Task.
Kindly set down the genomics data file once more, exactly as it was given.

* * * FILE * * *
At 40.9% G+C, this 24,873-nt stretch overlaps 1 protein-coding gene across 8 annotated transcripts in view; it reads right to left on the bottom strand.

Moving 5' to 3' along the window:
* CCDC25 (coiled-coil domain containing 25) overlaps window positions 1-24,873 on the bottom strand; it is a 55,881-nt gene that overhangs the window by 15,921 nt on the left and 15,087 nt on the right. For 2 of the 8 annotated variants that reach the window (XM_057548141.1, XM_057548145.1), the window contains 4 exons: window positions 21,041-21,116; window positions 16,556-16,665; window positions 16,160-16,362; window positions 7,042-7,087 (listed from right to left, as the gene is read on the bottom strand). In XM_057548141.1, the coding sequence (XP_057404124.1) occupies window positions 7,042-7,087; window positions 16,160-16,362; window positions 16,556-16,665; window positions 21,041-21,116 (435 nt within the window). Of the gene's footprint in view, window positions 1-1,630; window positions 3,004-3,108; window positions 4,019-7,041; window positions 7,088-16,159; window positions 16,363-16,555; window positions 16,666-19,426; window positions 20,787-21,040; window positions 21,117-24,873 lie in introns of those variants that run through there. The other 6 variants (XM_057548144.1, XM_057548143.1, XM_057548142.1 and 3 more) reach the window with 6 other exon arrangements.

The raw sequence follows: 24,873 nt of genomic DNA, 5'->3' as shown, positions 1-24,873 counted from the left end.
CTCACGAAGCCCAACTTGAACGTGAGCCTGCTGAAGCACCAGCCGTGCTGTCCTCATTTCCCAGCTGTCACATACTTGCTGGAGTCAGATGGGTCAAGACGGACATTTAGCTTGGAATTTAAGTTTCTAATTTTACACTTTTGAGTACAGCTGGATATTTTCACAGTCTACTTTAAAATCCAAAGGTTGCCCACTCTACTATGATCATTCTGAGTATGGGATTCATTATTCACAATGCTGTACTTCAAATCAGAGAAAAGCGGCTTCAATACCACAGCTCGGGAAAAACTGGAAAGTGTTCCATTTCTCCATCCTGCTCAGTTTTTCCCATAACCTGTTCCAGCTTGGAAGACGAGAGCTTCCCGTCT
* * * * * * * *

At 40.9% G+C, this 24,873-nt stretch overlaps 1 protein-coding gene across 8 annotated transcripts in view; it reads right to left on the bottom strand.

Moving 5' to 3' along the window:
* CCDC25 (coiled-coil domain containing 25) overlaps window positions 1-24,873 on the bottom strand; it is a 55,881-nt gene that overhangs the window by 15,921 nt on the left and 15,087 nt on the right. For 2 of the 8 annotated variants that reach the window (XM_057548141.1, XM_057548145.1), the window contains 4 exons: window positions 21,041-21,116; window positions 16,556-16,665; window positions 16,160-16,362; window positions 7,042-7,087 (listed from right to left, as the gene is read on the bottom strand). In XM_057548141.1, the coding sequence (XP_057404124.1) occupies window positions 7,042-7,087; window positions 16,160-16,362; window positions 16,556-16,665; window positions 21,041-21,116 (435 nt within the window). Of the gene's footprint in view, window positions 1-1,630; window positions 3,004-3,108; window positions 4,019-7,041; window positions 7,088-16,159; window positions 16,363-16,555; window positions 16,666-19,426; window positions 20,787-21,040; window positions 21,117-24,873 lie in introns of those variants that run through there. The other 6 variants (XM_057548144.1, XM_057548143.1, XM_057548142.1 and 3 more) reach the window with 6 other exon arrangements.

The raw sequence follows: 24,873 nt of genomic DNA, 5'->3' as shown, positions 1-24,873 counted from the left end.
CTCACGAAGCCCAACTTGAACGTGAGCCTGCTGAAGCACCAGCCGTGCTGTCCTCATTTCCCAGCTGTCACATACTTGCTGGAGTCAGATGGGTCAAGACGGACATTTAGCTTGGAATTTAAGTTTCTAATTTTACACTTTTGAGTACAGCTGGATATTTTCACAGTCTACTTTAAAATCCAAAGGTTGCCCACTCTACTATGATCATTCTGAGTATGGGATTCATTATTCACAATGCTGTACTTCAAATCAGAGAAAAGCGGCTTCAATACCACAGCTCGGGAAAAACTGGAAAGTGTTCCATTTCTCCATCCTGCTCAGTTTTTCCCATAACCTGTTCCAGCTTGGAAGACGAGAGCTTCCCGTCT